There’s nothing more Australian than to celebrate Australia Day by visiting one of Australia’s Big Things. This year, a Maths Master took his family on a pilgrimage to the Big Pineapple in Woombye, Queensland.
It is big indeed, which pleased the kids. And, your Maths Master was also very pleased. We’ll explain why.
The skin of the monster fruit is made of hexagons, stuck together as in a bathroom tiling and then wrapped to form a cylinder. Connecting hexagons in line, we can picture three different types of bands winding around the pineapple, as highlighted below. It turns out that the Big Pineapple has 13 green bands, 13 blue bands and 26 red bands.
You can also see such bands in real pineapples, but the numbers are different. It is well-known that a real pineapple exhibits consecutive Fibonacci numbers, such as 5-8-13 or 8-13-21.
What is famously special about the Fibonacci numbers is that, starting with 1 and 1, each number is the sum of the two previous ones: 1 + 1 = 2, 1 + 2 = 3, 2 + 3 = 5, and so on. Fibonacci numbers often occur in nature, and the numbers of spirals in pineapples and sunflowers are commonly quoted examples. We wrote briefly of this in an earlier column.
All this is really fantastic. Except, a lot of it isn’t true.
Recently, your Maths Masters have been spending a lot of time in greengrocers. We did indeed find a pineapple with Fibonacci numbers, the one with 5, 8 and 13 bands pictured above. However, we only found this pineapple after checking out 26 duds. Or, 27 if you count the Big Pineapple.
Is there something wrong with Australian pineapples? Should the food authorities order a massive recall? Probably not.
Fibonacci numbers are mathematically beautiful, but people tend to be carried away by their enthusiasm, and wishful thinking can sweep caution aside. So, a truthful claim that “some specimens of some plant species exhibit Fibonacci numbers” can morph into the very false declaration of a universal law. (We’ve previously written of such mythmaking in regard to the Fibonacci numbers’ close cousin, the golden ratio). And, it is simply not the case that all or most pineapples exhibit Fibonacci numbers. Indeed, for many pineapples, the hexagons are so irregular as to make the counting of the bands practically impossible.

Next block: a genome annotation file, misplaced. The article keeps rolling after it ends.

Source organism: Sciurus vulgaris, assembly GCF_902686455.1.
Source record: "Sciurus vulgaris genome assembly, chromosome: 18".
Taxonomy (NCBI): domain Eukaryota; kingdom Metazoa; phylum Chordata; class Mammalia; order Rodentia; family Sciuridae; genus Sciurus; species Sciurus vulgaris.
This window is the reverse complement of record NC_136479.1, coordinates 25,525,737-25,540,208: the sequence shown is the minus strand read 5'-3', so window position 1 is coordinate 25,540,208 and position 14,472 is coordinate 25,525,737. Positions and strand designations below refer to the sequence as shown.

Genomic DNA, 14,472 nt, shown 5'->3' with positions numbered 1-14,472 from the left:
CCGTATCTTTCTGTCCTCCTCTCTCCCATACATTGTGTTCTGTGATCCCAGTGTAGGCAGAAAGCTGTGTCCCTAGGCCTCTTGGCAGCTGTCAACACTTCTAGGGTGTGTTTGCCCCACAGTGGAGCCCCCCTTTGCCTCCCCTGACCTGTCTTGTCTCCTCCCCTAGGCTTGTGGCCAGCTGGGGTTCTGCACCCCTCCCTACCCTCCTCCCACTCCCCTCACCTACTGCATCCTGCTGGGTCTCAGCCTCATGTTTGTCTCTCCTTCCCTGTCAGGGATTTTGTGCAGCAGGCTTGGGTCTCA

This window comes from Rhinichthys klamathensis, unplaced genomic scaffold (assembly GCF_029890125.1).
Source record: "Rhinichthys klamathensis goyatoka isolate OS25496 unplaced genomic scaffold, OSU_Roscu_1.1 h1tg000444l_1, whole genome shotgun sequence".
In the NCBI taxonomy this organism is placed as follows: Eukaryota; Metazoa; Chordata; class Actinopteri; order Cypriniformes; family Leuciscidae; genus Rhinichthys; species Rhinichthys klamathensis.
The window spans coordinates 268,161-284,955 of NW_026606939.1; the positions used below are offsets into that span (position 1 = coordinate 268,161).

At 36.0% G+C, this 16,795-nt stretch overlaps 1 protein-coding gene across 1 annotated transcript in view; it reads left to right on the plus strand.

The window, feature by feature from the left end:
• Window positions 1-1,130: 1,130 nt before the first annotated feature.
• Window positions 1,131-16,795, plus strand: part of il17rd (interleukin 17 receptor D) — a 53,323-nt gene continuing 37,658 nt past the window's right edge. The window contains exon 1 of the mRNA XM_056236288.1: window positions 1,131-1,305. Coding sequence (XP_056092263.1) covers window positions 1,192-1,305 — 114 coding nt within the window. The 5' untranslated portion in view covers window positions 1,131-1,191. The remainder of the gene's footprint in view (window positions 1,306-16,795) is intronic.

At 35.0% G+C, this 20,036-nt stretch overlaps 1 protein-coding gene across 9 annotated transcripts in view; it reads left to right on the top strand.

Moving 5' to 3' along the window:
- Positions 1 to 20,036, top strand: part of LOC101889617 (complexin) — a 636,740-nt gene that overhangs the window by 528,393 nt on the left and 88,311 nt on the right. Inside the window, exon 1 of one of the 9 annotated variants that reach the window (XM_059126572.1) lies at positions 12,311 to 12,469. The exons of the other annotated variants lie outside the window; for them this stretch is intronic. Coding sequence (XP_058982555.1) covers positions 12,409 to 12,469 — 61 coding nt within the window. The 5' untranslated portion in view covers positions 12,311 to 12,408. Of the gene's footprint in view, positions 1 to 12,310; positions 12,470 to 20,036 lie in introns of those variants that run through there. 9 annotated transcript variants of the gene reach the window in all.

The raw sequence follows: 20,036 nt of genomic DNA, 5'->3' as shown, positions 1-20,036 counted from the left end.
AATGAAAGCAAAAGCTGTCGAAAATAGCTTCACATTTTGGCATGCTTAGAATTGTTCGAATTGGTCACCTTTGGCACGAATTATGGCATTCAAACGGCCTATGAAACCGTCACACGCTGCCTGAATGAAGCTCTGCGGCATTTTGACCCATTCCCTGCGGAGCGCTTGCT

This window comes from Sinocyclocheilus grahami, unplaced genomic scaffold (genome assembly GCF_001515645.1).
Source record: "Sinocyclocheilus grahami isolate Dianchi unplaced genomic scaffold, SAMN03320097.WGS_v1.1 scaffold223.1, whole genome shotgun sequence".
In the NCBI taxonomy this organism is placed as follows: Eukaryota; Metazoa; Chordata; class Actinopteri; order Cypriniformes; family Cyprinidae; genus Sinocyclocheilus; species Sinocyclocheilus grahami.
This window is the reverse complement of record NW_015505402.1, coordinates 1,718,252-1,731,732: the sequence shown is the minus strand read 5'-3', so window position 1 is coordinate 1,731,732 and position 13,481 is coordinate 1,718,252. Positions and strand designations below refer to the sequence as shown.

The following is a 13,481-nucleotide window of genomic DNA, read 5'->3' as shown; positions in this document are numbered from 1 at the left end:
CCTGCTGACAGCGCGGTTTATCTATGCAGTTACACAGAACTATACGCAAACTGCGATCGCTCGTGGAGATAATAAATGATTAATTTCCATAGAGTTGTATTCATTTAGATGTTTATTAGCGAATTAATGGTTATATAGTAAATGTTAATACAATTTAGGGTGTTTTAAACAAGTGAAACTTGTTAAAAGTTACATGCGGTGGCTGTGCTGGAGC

However, all is not lost. As a model for our pineapples, let’s take a closer look at how a perfect cylinder can be tiled with perfectly regular hexagons. Cutting open and unwrapping the cylinder produces a rectangle, and then it is not too difficult to count the number of bands of each type. For example, the unwrapped cylinder below has 5, 8 and 13 bands: a good model for our Fibonacci pineapple above.
As the Big Pineapple demonstrates, the band numbers do not have to be Fibonacci numbers. Nonetheless, it is still possible to prove a very beautiful Fibonacci-like theorem:
Tile a cylinder with hexagons, and count the number of bands of each type. Then the largest number is the sum of the two smaller numbers.
For example, though Woombye’s Big Pineapple is not Fibonacci, its band numbers do satisfy the equation 13 + 13 = 26. In fact, given any three numbers with A + B = C, it is always possible to make a “pineapple” with those numbers of bands.
So, expecting all pineapples to be exactly Fibonacci is too much to ask, but nicely grown pineapples with well-formed bands do still obey a simple and beautiful rule.
We hope to write more about this addition rule in a future column. Here, we’ll finish by suggesting why the addition rule gives some hope of finding Fibonacci numbers in pineapples and other banded plants. (In fact, sunflowers and other plants tend to grow more regularly than pineapples, and they exhibit Fibonacci numbers much more predictably).
Big pineapples grow from baby pineapples, and as they grow the numbers of bands change. What tends to happen at each stage (don’t worry about the details!) is that the two largest band numbers will stay the same, and the new band number is the sum of these two.
This means that the band numbers in a baby pineapple tend to determine the future band numbers. And so, if our baby pineapple exhibits Fibonacci numbers, such as 2, 3 and 5, and if the pineapple grows nicely, it will continue to exhibit Fibonacci numbers.
But of course not all babies are so amenable. A quick calculation shows that Woombye’s Big Pineapple must have been an extremely peculiar baby.
Extra Credit: This week, your homework is to sneak into greengrocers and supermarkets, and to count pineapple band numbers. See if the addition rule actually works, and see if you can find any Fibonacci pineapples. We’d be delighted if you’d post your findings as comments below.
Cricket Maths: On tonight’s broadcast of the Allan Border Medal (8:30 on Fox and 10:30 on Channel 9), you might catch a glimpse of the Maths Masters. Check out if they succeeded in inserting prime numbers into a cricket show.
Burkard Polster teaches mathematics at Monash and is the university's resident mathemagician, mathematical juggler, origami expert, bubble-master, shoelace charmer, and Count von Count impersonator.
Marty Ross is a mathematical nomad. His hobby is smashing calculators with a hammer.
Copyright 2004-∞ All rights reserved.